There are parts of my body that I never encounter. The backs of my knees, for example. We have a civil, but distant relationship.
Yesterday, for the first time in maybe a month, I went to yoga again. I had just read this piece, by Autumn Whitefield-Madrano of The Beheld, for Body Image Warrior Week, and I thought that I would definitely draw myself as a connected entity, with a neck that meets with shoulders (you’ll get that if you read the piece).
But at yoga, twisted into a strange position in my unfortunate spot by the radiator, it occurred to me that I actually don’t know my body all that well.
My body feels unpredictable and slightly dangerous to me. It does things I don’t understand. For example, and this is gonna be about menstrual blood, so all boys stop reading here: at the end of my period, it always stops for a day and then comes rushing back for a day, like it missed me and changed its mind.
My body has been known to play mean tricks on me, which might be why I am wary. One day, suddenly, my hair started falling out. Years ago, in college. Before that, I had such thick hair, it would occasionally flex and snap one of those flimsy ponytail holders, showing off. After that, my hair was wispy and apologetic. It never fully grew back, and when I got to New York City, I went to the doctor, and sat on the table, humiliated and determined, and asked him what my options were.
He looked confused. “Options? There aren’t any, really.” But he gave me a prescription for a Rogain knockoff and he ran blood tests. In the convenience store on the other side of Broadway from me, I had to ask the woman behind the counter for the hair loss treatment. She pulled it off the shelf and gave me a long look. “This is for men,” she said firmly.
“I know!” I said. I paid for it, wishing I could just lie and say it was for my boyfriend or my dad or something. But I am never able to lie and will probably die because of it one day, when the pirate lord who has taken me prisoner stands me up on the plank and asks me for the last time if I was trying to start a mutiny and steer the ship over to that island, with the pretty beach and the palm trees. I was!!! I love pretty beaches! I can’t help it! I WILL DIE FOR YOU, PALM TREES!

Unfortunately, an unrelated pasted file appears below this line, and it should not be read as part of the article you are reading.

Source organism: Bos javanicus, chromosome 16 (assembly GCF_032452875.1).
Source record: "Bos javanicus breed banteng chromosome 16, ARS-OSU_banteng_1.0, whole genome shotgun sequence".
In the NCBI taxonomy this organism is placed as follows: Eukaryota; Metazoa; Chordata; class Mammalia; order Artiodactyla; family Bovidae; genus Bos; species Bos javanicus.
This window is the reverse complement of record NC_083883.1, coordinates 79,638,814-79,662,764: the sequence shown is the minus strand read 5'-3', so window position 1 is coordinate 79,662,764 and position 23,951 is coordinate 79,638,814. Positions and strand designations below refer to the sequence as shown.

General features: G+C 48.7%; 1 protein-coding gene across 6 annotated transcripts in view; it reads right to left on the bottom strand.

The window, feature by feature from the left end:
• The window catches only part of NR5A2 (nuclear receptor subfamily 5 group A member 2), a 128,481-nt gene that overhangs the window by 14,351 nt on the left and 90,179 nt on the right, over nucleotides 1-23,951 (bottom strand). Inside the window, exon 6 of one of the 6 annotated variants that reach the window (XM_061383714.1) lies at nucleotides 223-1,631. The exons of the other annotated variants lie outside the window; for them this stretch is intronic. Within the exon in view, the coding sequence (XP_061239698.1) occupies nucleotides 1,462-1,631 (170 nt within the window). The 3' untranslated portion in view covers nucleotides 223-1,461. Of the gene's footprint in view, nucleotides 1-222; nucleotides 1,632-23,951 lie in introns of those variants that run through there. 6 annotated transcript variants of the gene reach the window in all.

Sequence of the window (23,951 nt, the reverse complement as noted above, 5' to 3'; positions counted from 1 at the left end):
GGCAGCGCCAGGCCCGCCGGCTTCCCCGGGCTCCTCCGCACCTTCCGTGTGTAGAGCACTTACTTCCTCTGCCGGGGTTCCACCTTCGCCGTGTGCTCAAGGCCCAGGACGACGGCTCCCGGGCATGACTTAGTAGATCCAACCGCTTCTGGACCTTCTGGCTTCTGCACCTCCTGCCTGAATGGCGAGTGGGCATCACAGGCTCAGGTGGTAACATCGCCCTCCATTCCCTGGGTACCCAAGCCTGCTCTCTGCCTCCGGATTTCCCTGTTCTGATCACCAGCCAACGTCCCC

(I don’t know where that came from. Sorry.)
The doctor called me. I was severely anemic.
I hid the hair drug, paranoid that my boyfriend would see it when he came over. Or one of my friends. Or my mom, who sometimes randomly started cleaning my stuff when she visited. She might open the medicine cabinet. I was so ashamed of my manly hair loss treatment that I stopped after a week or so.
But my body didn’t stop. It was always transforming in unexpected ways. My belly changed shape. Where I used to be flat, I grew softer. My hips were suddenly fleshy, rather than lean and mean and ferocious. My body began to look gentle, welcoming, kinder. I didn’t recognize it. I’m not sure how much of my identity I’d kept in the dip of my concave abdomen, but I think it might have been too much.
The other day, I was meeting someone for dinner, and I had this series of thoughts: “I should wear my cute jeans. No. I can’t. They’re too tight. My belly puffs out, over the top. And they cut into me when I sit down. Especially if I eat. So no jeans. How about some soft, comfortable pants?” and then, “Oh my god. I’m like one of those women who wears a velour tracksuit all the time. I CAN’T EVEN WEAR MY OWN CLOTHES. I am disgusting. I’ve let myself go.”